Garwulf’s Corner #21: Emails from the Edge III: The Search for Forum Posts, and the Year in Review

Robert B. Marks
10 min readJul 4, 2019


December 23, 2015

IT’S GARWULF’S CORNER number 21, which means it is time for the third installment of Emails from the Edge. And yes, the title is a reference to an old Star Trek movie (I grew up watching the original cast Star Trek movies, M*A*S*H, and Doctor Who…which may explain a lot).

But, it’s also the end of 2015, and the day before the night before Christmas, so before we begin with the forum posts, it’s time for a quick “year in review.”

Most amazing moment: Seeing the planet Pluto up-close for the very first time. I’m one of those old-fashioned types who refuses to let go of Pluto being a planet (the planets of my solar system include Pluto!), and for years I’ve seen scientists wondering and speculating what it was actually like. And, when we all finally saw it, the reality was better than the speculation by far.

Most interesting video game: Hatred. By all accounts the game is mediocre and joyless, but the discussion around one of video gaming’s first proper murder spree simulators was fascinating and revealing, particularly as a number of game critics declared that for Hatred to be good, it would have needed the very elements that would have rendered it indefensible.

Worst thing in pop culture this year: the Hugo Awards and the “Puppy Wars.” It’s not easy to watch a community you’ve been a part of and still care about tear itself to pieces and go scorched earth on one of speculative fiction’s most prestigious awards. Unfortunately, that’s what happened, with slander campaigns, a lot of bad blood, and some conspiracy theories about SJWs thrown in on the side before it was all said and done. The most tragic part was when it came together on awards night, with a number of authors thrown under the bus as the crowd cheered…and then people started getting ready for the rematch.

Best thing in pop culture this year: Desert Bus for Hope 9. As a pop culture issues commentator, I have to wade through a lot of fairly unpleasant and nasty stuff. But Desert Bus is a full week of using pop culture to be positive and help children, and doing it all without a single negative vibe. This is what our corner of pop culture can do and be, and I really wish that more people talking about it and in it were watching Desert Bus and taking notes.

And now onto the forum posts.

Garwulf #15, “Indies Will Be Saviors of the Game Review,” didn’t generate too heated a discussion, but it did provoke some commentary. Thunderous Cacophony wondered if indie developers courting the video games media could have any real impact:

The big articles that drive views (and thus profit) are not about the thousands of indie titles being cranked out constantly, it’s the AAA tentpoles. At the time of writing, the Binging Indie series, which has been running weekly since late August, has garnered exactly 19 comments. Meanwhile, a quick look at the Fallout 4 tag shows many articles with scores or hundreds of comments, all for a game that isn’t even out yet. Assuming some correlation between comments and views, it’s clear the profit still lies in telling people about the things they want to hear, what they want to hear is news, previews, reviews, and commentary on AAA games, and thus the big studios still have the upper hand in negotiations with the press.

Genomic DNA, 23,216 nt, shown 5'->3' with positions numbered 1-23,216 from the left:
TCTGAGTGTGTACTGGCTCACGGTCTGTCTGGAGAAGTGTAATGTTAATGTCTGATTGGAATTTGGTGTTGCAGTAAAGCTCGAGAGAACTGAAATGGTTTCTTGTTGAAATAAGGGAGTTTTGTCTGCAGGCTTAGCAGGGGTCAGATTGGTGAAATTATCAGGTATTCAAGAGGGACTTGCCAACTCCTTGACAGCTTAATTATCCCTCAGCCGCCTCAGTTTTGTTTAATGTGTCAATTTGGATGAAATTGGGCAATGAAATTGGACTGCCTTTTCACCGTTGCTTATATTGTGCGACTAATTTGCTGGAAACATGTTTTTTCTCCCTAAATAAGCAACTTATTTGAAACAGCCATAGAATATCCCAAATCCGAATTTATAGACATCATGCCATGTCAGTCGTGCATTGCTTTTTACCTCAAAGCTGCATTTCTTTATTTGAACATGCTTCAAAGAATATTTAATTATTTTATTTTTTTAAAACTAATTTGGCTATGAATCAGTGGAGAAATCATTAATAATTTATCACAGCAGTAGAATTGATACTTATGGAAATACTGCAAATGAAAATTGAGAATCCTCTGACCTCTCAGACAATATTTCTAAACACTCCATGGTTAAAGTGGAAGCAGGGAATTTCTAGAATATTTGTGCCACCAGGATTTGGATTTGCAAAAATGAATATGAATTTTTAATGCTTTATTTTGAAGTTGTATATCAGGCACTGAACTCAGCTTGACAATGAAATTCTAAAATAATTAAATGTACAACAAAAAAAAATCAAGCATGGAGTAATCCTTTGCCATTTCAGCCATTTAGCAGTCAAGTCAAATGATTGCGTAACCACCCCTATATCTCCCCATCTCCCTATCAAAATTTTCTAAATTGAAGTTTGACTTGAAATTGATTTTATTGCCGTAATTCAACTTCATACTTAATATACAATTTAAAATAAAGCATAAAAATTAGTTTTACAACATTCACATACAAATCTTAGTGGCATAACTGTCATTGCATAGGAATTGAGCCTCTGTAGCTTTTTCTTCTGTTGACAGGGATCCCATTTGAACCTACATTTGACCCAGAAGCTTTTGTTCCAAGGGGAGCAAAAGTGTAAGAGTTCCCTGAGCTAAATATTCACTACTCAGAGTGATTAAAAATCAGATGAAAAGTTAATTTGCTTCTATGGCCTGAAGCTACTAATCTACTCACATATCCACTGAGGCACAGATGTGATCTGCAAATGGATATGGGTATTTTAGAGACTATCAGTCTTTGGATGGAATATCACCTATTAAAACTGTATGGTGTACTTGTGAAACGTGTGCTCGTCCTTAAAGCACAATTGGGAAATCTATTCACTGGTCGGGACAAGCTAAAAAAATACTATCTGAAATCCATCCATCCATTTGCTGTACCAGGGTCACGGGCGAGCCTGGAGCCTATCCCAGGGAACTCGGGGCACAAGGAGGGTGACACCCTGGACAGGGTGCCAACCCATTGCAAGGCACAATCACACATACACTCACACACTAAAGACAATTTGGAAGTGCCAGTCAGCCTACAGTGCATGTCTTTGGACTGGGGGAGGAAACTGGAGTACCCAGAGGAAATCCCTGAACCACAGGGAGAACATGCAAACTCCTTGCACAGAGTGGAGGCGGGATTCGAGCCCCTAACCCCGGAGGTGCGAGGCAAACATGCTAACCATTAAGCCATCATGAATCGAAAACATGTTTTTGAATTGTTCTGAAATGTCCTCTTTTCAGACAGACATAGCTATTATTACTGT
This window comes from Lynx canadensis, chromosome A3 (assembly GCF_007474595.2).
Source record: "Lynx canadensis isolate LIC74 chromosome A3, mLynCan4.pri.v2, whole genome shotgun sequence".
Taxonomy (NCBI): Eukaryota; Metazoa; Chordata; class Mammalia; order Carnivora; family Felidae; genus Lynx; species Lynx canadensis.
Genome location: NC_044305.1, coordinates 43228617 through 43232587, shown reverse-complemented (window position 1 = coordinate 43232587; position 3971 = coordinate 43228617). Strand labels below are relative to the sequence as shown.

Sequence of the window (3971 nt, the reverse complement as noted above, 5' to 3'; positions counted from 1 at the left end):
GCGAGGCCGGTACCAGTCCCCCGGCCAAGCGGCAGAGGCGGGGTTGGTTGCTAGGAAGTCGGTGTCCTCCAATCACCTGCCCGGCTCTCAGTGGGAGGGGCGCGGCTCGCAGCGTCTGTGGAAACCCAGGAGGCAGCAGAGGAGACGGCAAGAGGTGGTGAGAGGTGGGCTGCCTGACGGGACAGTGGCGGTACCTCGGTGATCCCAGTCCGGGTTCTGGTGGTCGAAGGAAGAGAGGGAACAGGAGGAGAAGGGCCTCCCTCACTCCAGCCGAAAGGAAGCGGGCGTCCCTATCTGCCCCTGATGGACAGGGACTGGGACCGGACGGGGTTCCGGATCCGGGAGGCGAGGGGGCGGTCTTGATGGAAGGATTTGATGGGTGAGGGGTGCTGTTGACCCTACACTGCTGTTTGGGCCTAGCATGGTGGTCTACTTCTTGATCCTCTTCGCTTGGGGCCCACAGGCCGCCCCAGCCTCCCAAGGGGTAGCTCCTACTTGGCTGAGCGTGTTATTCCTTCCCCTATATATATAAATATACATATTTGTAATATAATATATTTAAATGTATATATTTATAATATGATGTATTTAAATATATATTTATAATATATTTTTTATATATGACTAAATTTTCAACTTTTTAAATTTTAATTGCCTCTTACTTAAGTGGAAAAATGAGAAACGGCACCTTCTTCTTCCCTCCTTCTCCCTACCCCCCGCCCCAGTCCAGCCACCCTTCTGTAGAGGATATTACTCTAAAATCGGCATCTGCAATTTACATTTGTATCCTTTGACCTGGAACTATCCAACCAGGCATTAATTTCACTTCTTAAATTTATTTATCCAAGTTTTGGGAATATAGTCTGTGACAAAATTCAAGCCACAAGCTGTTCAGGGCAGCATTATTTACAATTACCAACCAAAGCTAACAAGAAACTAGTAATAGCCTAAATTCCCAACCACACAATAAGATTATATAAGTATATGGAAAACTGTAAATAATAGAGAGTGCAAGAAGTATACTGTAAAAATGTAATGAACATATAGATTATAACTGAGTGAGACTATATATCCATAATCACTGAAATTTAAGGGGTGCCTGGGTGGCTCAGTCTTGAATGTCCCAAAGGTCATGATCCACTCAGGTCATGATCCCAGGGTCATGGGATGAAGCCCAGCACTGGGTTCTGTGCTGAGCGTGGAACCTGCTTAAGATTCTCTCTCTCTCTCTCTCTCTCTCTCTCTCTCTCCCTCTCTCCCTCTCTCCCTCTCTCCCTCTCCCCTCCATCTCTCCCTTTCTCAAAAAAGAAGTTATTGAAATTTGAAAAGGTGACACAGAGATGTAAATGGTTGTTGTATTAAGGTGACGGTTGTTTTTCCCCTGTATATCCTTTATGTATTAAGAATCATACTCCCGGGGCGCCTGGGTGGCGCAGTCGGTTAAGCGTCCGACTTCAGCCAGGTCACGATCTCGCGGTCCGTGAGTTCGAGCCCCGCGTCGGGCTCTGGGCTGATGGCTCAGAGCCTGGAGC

Garwulf #16, “Robert E. Howard, Conan, and Subverting Racism,” managed to raise an interesting discussion across the Escapist forums and Facebook. On the forums, Raesvelg wrote:

Howard tended to exalt barbarism (as typified by Conan and similar characters) over “savagery” or civilization, and he did so regardless of the skin color of the barbarian in question.

Of course, while rugged individualists make for interesting characters, they tend not to make for good societies. Which one could argue Howard acknowledged in some of his King Conan stories.

The December King added :

I actually found the racism quite entertaining, if harmless, in most of Robert’s stories, as it lent a sort of base stereotyping to all of the characters — just a simple veneer to set the stage for the arguably more complex main characters. That is not to say that I don’t see how some of the portrayals might have been meant to draw modern parallels, and could be seen as quite tasteless — the Conan/Mak Morn stories involving the ‘little people’ and their possibly oriental ancestry always smacked of it the worst, in my mind.

On Facebook, Marcus Orealias disagreed that the racism of the 1930s was being subverted at all:

Howard was a racist, but his Conan stories were not a subversion of this. He also very strongly believed that simple folk, country folk, were inherently morally superior to city or ‘civilized’ people. This is why Conan won the day with his simple set of values, why all of his characters that were heroic had simple sets of values and always triumphed over ‘clever, tricksy, twisty’ city types. Howard believed Strength and Simplicity and Confronting Problems Head on were the cornerstones of virtue.

Garwulf #17, “Requiem for Hannibal, and a Killing Formula,” sparked a quite small, but interesting discussion. Thunderous Cacophony wrote:

I always found it interesting that Mandy Patinkin broke before his character on Criminal Minds did, and he left the show while decrying its excessive violence and torture. […]characters in Criminal Minds do tend to get run down after a while. Patinkin’s character had a number of psychological issues related to his job (the writers have confirmed that he was based on John Douglas) while other characters are shown to have some fairly dysfunctional family lives. Hannibal has the advantage in that people watch it expecting to see people destroyed, while Criminal Minds is a show that almost always ends with justice for the victims and sets people up to heal afterwards.

And JustAnotherAardvark wondered:

Has there ever been a study of the practice of profiling serial killers that would demonstrate it was as useful as claimed?

Meaning useful in a hands-on sense: we were looking for this one person, and we caught him because we had an accurate profile, not that the profile was found to be accurate after he was caught.

Hopefully I’m wording this correctly. I enjoyed Criminal Minds for a while, and read Mindhunter and Journey into Darkness when they first came out, but I’ve run across folks comparing profiling of individuals to cold reading.

Garwulf #18, “All Aboard the Desert Bus,” didn’t get a lot of commentary, which is fine — it was a call to action with the hopes of raising lots of money for charity. So, just a couple of numbers for the followup on this one: Desert Bus 9 raised $683,719.00 for Child’s Play, with donations around the Garwulf’s Corner collection alone contributing almost $800 — and my deepest thanks and gratitude to all of my readers who helped make both those numbers happen.